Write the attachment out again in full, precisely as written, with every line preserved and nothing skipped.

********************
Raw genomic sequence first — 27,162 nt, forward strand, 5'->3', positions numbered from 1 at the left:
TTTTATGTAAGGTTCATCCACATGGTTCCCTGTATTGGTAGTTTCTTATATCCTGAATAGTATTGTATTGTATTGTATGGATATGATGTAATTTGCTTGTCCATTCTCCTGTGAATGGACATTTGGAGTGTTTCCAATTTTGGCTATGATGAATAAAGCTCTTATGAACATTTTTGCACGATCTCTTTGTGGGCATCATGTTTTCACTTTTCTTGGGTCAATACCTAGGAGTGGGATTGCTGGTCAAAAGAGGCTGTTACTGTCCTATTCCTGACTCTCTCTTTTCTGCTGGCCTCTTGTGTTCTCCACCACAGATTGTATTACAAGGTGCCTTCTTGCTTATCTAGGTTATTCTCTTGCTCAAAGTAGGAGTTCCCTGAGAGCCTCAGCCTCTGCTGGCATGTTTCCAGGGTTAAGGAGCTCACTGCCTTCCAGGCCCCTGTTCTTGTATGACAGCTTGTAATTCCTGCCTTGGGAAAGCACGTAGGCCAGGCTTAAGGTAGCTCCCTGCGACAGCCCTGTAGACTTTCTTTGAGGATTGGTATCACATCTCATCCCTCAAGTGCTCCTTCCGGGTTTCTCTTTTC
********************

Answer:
Raw genomic sequence first — 27,162 nt, forward strand, 5'->3', positions numbered from 1 at the left:
TTTTATGTAAGGTTCATCCACATGGTTCCCTGTATTGGTAGTTTCTTATATCCTGAATAGTATTGTATTGTATTGTATGGATATGATGTAATTTGCTTGTCCATTCTCCTGTGAATGGACATTTGGAGTGTTTCCAATTTTGGCTATGATGAATAAAGCTCTTATGAACATTTTTGCACGATCTCTTTGTGGGCATCATGTTTTCACTTTTCTTGGGTCAATACCTAGGAGTGGGATTGCTGGTCAAAAGAGGCTGTTACTGTCCTATTCCTGACTCTCTCTTTTCTGCTGGCCTCTTGTGTTCTCCACCACAGATTGTATTACAAGGTGCCTTCTTGCTTATCTAGGTTATTCTCTTGCTCAAAGTAGGAGTTCCCTGAGAGCCTCAGCCTCTGCTGGCATGTTTCCAGGGTTAAGGAGCTCACTGCCTTCCAGGCCCCTGTTCTTGTATGACAGCTTGTAATTCCTGCCTTGGGAAAGCACGTAGGCCAGGCTTAAGGTAGCTCCCTGCGACAGCCCTGTAGACTTTCTTTGAGGATTGGTATCACATCTCATCCCTCAAGTGCTCCTTCCGGGTTTCTCTTTTC